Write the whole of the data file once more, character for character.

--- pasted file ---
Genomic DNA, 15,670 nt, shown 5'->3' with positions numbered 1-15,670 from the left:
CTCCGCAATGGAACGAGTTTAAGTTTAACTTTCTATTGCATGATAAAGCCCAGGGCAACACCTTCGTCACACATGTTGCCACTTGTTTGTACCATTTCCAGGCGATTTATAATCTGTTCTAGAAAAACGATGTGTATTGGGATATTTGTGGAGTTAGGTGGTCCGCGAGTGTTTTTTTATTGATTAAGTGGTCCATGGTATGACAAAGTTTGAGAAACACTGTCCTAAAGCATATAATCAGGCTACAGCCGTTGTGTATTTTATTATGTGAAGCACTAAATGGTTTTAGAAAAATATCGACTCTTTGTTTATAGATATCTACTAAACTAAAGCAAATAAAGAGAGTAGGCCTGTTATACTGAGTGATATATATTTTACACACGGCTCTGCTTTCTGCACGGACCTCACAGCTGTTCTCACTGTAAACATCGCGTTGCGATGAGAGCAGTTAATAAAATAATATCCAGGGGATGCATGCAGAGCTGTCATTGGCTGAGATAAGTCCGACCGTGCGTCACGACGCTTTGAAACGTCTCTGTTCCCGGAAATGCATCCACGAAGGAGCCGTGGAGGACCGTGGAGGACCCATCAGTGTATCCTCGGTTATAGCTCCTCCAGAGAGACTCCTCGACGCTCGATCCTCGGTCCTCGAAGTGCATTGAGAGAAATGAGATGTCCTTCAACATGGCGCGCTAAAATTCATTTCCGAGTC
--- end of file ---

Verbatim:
Genomic DNA, 15,670 nt, shown 5'->3' with positions numbered 1-15,670 from the left:
CTCCGCAATGGAACGAGTTTAAGTTTAACTTTCTATTGCATGATAAAGCCCAGGGCAACACCTTCGTCACACATGTTGCCACTTGTTTGTACCATTTCCAGGCGATTTATAATCTGTTCTAGAAAAACGATGTGTATTGGGATATTTGTGGAGTTAGGTGGTCCGCGAGTGTTTTTTTATTGATTAAGTGGTCCATGGTATGACAAAGTTTGAGAAACACTGTCCTAAAGCATATAATCAGGCTACAGCCGTTGTGTATTTTATTATGTGAAGCACTAAATGGTTTTAGAAAAATATCGACTCTTTGTTTATAGATATCTACTAAACTAAAGCAAATAAAGAGAGTAGGCCTGTTATACTGAGTGATATATATTTTACACACGGCTCTGCTTTCTGCACGGACCTCACAGCTGTTCTCACTGTAAACATCGCGTTGCGATGAGAGCAGTTAATAAAATAATATCCAGGGGATGCATGCAGAGCTGTCATTGGCTGAGATAAGTCCGACCGTGCGTCACGACGCTTTGAAACGTCTCTGTTCCCGGAAATGCATCCACGAAGGAGCCGTGGAGGACCGTGGAGGACCCATCAGTGTATCCTCGGTTATAGCTCCTCCAGAGAGACTCCTCGACGCTCGATCCTCGGTCCTCGAAGTGCATTGAGAGAAATGAGATGTCCTTCAACATGGCGCGCTAAAATTCATTTCCGAGTC